Habit accurately depicts the troubles and tribulations of one’s mind in six cohesive and short tracks. The slightly unclear vocals blend well with the music behind each song, which add more emotion and meaning to the lyrics being sung. It is a true key to Jordan’s heart, and the EP’s intimate nature makes the listener feel trusted and attentively listen to all six songs – it grips you from start to finish and does not disappoint.
Lead single ‘Thinning’ kicks off the EP in an infectious and intimate song, which could easily be on the soundtrack of an independent, coming-of- age movie. The start of the track is the perfect start to the EP, gradually building up and adding layers to the track until the drums and vocals give the song its pace. It deals with fragility and not feeling well, with lyrics like: “Haven’t felt right in a week / And I’m thinning out/ And it hurts bad/ I gotta get back.” It also hints at denial when singer Lindsey Jordan repeats, “And I don’t think there’s anything wrong.”
‘Habit,’ the title track, is a little darker. It talks about being troubled by something you cannot touch or see, and being scared that you’ll never be able to escape these troubles precisely because it is not something tactile you can visibly get rid of – “It’s not something I can run my hands over/ I’m not afraid to walk without a way/ If I close my eyes I’m scared I’ll never get to leave the grey.” The track itself is more mellow than ‘Thinning’ and the vocals seem more distant, adding to that sense of trouble and confusion. A guitar solo takes the listener by surprise, but is very much welcomed as it adds dynamism to the track and provides a swift but smooth end to it.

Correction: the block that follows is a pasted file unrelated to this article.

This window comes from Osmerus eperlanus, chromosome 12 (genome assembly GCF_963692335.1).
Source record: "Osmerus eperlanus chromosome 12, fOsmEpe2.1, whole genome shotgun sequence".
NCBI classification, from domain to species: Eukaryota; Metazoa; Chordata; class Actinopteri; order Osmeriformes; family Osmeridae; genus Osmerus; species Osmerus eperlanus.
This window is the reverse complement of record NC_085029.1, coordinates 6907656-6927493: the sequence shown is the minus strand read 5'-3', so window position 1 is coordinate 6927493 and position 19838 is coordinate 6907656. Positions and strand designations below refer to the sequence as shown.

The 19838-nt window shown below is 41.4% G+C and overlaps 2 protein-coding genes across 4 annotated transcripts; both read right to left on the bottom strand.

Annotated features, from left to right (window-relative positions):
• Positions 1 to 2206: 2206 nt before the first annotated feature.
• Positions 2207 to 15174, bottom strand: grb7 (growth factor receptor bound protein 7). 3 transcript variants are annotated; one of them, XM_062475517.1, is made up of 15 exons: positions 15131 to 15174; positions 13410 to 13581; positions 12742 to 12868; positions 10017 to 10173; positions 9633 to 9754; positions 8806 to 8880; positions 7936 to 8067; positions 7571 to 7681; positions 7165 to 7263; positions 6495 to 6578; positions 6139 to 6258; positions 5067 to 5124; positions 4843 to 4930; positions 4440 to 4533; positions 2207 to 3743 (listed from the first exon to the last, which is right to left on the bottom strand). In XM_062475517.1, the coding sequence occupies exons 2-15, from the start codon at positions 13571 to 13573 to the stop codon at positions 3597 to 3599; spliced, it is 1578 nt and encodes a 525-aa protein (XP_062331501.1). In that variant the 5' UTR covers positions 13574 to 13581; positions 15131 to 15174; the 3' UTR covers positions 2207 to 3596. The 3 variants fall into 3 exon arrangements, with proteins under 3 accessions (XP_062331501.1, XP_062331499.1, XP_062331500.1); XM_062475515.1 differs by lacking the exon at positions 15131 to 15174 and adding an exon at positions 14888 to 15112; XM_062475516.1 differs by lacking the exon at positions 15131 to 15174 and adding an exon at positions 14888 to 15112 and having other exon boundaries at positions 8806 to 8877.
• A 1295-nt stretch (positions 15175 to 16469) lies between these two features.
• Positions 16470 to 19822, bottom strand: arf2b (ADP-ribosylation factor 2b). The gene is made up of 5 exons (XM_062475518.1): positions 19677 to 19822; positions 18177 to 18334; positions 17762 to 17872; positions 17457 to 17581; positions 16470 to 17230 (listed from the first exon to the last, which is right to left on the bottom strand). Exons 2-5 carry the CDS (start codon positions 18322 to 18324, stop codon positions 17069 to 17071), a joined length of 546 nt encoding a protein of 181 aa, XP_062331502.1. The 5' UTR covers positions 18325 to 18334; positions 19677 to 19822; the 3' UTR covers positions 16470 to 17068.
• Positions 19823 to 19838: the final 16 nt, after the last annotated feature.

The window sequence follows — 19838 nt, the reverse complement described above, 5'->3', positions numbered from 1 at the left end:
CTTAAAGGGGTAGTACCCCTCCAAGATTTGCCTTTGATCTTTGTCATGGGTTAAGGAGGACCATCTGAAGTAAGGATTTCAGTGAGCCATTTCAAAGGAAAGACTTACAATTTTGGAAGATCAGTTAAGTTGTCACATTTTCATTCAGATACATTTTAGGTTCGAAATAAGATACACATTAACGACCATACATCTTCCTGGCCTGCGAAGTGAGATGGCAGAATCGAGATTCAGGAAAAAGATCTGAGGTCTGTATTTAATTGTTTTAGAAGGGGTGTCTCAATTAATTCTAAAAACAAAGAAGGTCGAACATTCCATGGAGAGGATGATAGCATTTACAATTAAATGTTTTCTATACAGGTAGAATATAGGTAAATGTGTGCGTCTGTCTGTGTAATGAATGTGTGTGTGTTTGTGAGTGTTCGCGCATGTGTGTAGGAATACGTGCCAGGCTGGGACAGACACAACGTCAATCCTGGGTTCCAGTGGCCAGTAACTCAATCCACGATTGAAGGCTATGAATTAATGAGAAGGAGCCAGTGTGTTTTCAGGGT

In ‘Static Buzz,’ we see Jordan take more risks with her voice, which is appreciated since it helps keep the five-minute song full of twists and turns. Ironically, a song whose name is something so common and quiet like static buzz really stretches Snail Mail and shows us the members’ potential as vocalists and instrumentalists.
The EP’s closer, ‘Stick,’ strips Snail Mail down, providing us with an almost acoustic track. The song is permeated with questions, all of which we ponder upon and want to provide answers to both during and after the song is over. There is a clear theme of pain and loneliness in the song, especially in lyrics like “And it’s a hard trip to the kitchen sink/ Cause’ I can’t wash this one clean” and “Would they stick around?” which makes the EP end on a more mellow, and rather abrupt, note. Nevertheless, Habit proves competent in making the listener empathize with Jordan and her struggles, as well as providing quality music which flows together perfectly.